I took my boyfriend to Saddle Peak Lodge last Sunday night for dinner under some of the worst weather conditions possible for California-what would otherwise have been a romantic evening drive was instead an ordeal, since the last thing you want to do during a record-setting rainfall is drive up a dark, windy mountain road.
Despite the awful weather conditions, there were a fair number of diners at the restaurant. It seemed to be at least 2/3s full when we arrived around 7 and had emptied out to about 1/3 full when we left around 9. We were seated in the corner of the main room by the fireplace, a location I had hoped would be more intimate. It was cosy, but not as private as we would have liked. Spatially, we were separated from other diners by a couple of feet, but we could clearly hear the conversation from the tables around us. Otherwise, we loved the rustic charm, and the warm woods and fireplace were especially comforting given the raininess.
The food overall was quite good. Unfortunately, the diver scallops of which I'd heard such good things were no longer on the menu.
Seared foie gras with candied apples on toasted brioche, with champagne rhubarb sauce and balsamic reduction--my first bite of this was amazing. I loved the way the subtle butteriness of the foie gras played off the sweetness of the candied apples. Each bite was an experience worth savoring. The foie gras came in a generous portion, good for sharing.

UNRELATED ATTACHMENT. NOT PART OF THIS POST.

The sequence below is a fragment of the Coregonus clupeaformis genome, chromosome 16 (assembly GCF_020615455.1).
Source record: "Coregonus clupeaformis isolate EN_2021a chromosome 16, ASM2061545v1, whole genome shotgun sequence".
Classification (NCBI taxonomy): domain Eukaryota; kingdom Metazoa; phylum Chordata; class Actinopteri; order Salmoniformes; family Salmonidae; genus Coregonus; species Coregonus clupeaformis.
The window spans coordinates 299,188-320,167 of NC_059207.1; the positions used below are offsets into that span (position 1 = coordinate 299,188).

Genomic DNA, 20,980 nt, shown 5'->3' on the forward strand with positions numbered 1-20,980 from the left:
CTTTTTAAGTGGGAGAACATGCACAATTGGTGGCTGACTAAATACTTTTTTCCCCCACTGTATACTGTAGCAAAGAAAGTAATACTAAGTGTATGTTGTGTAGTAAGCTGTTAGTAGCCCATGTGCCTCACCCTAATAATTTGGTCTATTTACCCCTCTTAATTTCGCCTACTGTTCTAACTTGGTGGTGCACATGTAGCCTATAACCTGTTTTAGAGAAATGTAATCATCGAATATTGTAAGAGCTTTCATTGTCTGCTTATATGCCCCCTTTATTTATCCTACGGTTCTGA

Buffalo roulade stuffed with arugula and horseradish cream and fried capers--a light appetizer consisting of five or six thin slices of buffalo topped with a fried quail egg. The buffalo was nice and rare in the middle, just enough meat to tease you with its exquisite flavor. Starts off spicy with a gently salty finish.
Roasted elk tenderloin with bacon wrapped salsify, Jerusalem artichokes, and creamy wild mushroom sauce--based on the previous recommendations of several hounds, I ordered this for my entree. The elk was thinly sliced and very tender. Delicious, but I wasn't a big fan of the sides. The mushy sweetness of the salsify was a nice contrast to the slightly chewy saltiness of the elk, but I thought the bacon was overkill. I'm not a huge meat eater so it was just too much meat on one plate for me. On the other hand, my boyfriend's reaction was "mmmm... bacon."
Wood fired venison rack, risotto cake, red swiss chard and poached pear--the venison was perfectly cooked on the inside, nicely seared on the outside to bring out that smokey flavor.
Dulce de Leche creme brulee, came with some nutty/chocolatey biscuits that were fun to chew on in between the velvety bites of creme brulee.
Our server was genuinely friendly and she recommended a pinot noir and cabernet sauvignon to pair with my bf's buffalo roulade and venison. Waiters frequently came by to refill our water glasses, explained what we were being served, and warned us about hot plates-basically, they did all the right things.
Overall, we had a wonderful experience and enjoyed the opportunity to try unusual meats.
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